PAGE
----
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Stanford players tackle Ducks quarterback Justin Herbert. Oregon Ducks football takes on Stanford at Autzen Stadium in Eugene, Ore. on Sept. 22, 2018. (Benjamin Green/Emerald)

The matchup between Stanford and Oregon has arguably been one of the biggest rivalries in the recent decade of the Pac-12. Both teams have produced some of the best quarterbacks in recent memory in the likes of Stanford’s Andrew Luck and Oregon’s Marcus Mariota. Also, Oregon and Stanford have battled for the Pac-12 North and, by extension, the entire conference. Last year’s bout was especially memorable as the Ducks blew a 24-7 halftime lead and were defeated 38-31 in overtime at home.

In 2019, Stanford began the season ranked 25th and as one of the teams favored to win the Pac-12 North. In the season opener, the Cardinal won a gritty game against Northwestern at home, 17-7, using their trademark running game and a stingy defense to earn the victory. 

The next two weeks weren’t nearly as kind. They opened up conference play with a loss against USC, 45-20. USC’s freshman quarterback Kedon Slovis burned Stanford’s defense for 377 yards and three touchdowns. The following week was equally disastrous as Stanford fell to No. 15 UCF, 45-27. Once again, Stanford’s defense was bashed by an inexperienced quarterback — this time Dillon Gabriel — who had four passing touchdowns. 

Stanford’s offense has struggled to open the season. Quarterback KJ Costello has dealt with a head injury which forced him to sit the USC game. The team only averages 115 yards rushing yards per game, ranking them ninth in the Pac-12. The Cardinal average 21 points a game, good for 10th in the Pac-12 . Although Stanford is not a program traditionally known for elite offenses, its typically sturdy defense has been torched in back-to-back weeks. Stanford concedes 32 points a game, which is ranked 103rd in the FBS and 11th in the Pac-12. 

Despite the team’s early season struggles, Stanford’s record is not indicative of its talent. The program is led by one of the best coaches in the Pac-12, David Shaw, who has been with the team for nine seasons. Shaw has an all-time record of 83-28 and has won three Pac-12 titles. If anyone can right the ship, it’s Shaw.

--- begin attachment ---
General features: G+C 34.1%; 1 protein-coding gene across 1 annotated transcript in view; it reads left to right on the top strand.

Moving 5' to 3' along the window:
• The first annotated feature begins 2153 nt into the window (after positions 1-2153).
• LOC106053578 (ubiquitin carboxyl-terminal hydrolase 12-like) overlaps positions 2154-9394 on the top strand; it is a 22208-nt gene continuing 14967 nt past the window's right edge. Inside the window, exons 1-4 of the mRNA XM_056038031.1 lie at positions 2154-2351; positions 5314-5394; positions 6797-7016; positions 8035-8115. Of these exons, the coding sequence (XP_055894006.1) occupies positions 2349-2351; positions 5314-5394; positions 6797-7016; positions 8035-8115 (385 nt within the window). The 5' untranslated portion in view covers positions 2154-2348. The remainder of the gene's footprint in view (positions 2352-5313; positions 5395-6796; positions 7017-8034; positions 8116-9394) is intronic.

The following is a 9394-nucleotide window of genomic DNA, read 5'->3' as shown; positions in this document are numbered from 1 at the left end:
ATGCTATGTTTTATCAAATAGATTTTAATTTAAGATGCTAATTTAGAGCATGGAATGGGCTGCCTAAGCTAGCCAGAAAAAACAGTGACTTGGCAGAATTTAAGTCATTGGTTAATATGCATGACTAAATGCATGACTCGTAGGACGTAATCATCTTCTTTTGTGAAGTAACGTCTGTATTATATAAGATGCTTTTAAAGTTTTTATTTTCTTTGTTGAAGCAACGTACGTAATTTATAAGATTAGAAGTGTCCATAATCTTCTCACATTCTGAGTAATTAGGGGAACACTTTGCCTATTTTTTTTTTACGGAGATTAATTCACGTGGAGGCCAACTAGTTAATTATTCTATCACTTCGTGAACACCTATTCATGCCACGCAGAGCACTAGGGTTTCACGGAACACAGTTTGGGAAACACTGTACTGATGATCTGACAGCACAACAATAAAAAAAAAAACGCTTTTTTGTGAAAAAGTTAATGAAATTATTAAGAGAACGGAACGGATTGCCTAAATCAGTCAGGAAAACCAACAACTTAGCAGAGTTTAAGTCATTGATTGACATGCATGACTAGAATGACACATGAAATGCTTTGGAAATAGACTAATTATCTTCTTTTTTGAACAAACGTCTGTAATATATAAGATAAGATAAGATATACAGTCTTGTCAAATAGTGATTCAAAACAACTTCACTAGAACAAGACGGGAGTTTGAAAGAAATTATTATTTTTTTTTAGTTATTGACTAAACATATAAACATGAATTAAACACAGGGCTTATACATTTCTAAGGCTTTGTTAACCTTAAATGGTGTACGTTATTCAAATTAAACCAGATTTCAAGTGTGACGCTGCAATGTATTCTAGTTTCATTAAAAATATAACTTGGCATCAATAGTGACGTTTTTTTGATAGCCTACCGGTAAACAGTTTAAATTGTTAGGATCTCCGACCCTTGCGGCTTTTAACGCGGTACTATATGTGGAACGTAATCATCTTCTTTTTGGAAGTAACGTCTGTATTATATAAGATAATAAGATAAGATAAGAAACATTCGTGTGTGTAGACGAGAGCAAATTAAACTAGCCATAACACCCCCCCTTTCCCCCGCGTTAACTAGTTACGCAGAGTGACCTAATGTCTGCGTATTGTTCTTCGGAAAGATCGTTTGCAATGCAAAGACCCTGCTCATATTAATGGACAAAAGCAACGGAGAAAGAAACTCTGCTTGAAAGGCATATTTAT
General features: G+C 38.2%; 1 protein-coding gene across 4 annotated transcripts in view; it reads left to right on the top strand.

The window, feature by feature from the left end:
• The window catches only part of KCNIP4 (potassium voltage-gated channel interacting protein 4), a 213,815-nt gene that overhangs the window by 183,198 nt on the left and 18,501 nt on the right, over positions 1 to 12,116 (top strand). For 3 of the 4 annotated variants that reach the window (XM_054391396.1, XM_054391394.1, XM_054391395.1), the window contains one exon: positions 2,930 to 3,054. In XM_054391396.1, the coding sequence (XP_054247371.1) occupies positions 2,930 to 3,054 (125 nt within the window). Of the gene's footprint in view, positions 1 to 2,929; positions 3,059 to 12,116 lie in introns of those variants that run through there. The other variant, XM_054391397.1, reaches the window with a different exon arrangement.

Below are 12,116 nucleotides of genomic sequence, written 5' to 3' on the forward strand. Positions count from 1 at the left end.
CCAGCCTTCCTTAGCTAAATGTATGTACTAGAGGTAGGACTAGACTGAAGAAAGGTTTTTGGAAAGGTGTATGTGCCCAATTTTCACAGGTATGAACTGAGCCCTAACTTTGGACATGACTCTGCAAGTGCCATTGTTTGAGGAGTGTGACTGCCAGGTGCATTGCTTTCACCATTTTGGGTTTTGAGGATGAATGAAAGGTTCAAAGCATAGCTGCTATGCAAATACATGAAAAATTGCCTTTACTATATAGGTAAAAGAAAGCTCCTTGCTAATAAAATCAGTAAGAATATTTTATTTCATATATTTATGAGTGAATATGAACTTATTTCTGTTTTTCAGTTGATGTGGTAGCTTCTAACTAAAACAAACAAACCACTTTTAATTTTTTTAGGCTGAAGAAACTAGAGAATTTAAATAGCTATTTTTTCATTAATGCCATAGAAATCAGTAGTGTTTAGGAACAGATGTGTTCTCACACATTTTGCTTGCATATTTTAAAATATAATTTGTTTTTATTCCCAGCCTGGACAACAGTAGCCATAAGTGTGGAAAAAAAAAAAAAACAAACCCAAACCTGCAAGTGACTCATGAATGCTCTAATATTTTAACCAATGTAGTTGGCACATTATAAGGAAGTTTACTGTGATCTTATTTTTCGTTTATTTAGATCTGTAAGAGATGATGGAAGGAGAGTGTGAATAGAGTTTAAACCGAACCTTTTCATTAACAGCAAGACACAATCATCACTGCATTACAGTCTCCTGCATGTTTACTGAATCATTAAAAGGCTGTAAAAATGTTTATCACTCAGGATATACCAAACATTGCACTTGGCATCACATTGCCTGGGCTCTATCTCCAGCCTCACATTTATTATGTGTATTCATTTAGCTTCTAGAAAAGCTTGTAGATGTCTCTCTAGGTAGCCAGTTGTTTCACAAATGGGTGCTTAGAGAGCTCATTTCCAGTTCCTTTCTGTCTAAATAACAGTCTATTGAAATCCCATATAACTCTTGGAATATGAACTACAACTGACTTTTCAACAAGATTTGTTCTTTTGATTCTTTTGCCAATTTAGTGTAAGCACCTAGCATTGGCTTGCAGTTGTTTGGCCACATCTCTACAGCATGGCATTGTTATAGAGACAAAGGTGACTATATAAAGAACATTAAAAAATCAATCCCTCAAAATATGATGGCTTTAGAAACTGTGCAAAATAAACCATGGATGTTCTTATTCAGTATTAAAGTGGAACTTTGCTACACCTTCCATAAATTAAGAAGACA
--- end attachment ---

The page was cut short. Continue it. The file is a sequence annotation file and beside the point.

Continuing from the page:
Costello will start as quarterback in Saturday’s game against Oregon. He has yet to break 200 passing yards in a game this season and only completed 47 percent of his passes against UCF. The 2018 Second Team All-Pac-12 quarterback will look to improve his play against the Ducks after an impressive performance in last year’s comeback win in which he completed 19 of 26 passes for 327 yards and three touchdowns.

Stanford’s most consistent playmaker on offense is running back Cameron Scarlett, who leads the team with 224 rushing yards and a touchdown on 51 carries. Scarlett needs to have a big game for Stanford to be able to compete with Oregon’s offense.

Stanford is known for its tough defense and the unit will look to rebound against the Ducks. The Cardinal’s leading tackler is outside linebacker Casey Toohill with 20 tackles through three games. Toohill forced a fumble in the fourth quarter against Northwestern that helped Stanford secure the victory. 

The defensive player that could cause the most problems for the Ducks is cornerback Paulson Adebo, who has 17 tackles and an interception this season. In 2018, Adebo was All-Pac-12 First Team. He led the nation with 24 passes defended and was 16th in the country in interceptions with four. He has the ability to slow down Oregon receivers like Johnny Johnson III.

Although Stanford has struggled thus far, Oregon should not take the Cardinal for granted. Stanford has a solid defense that, when keyed in, could wreak havoc on Oregon’s offense. Stanford is a proud team that will not want to start 0-2 in conference play.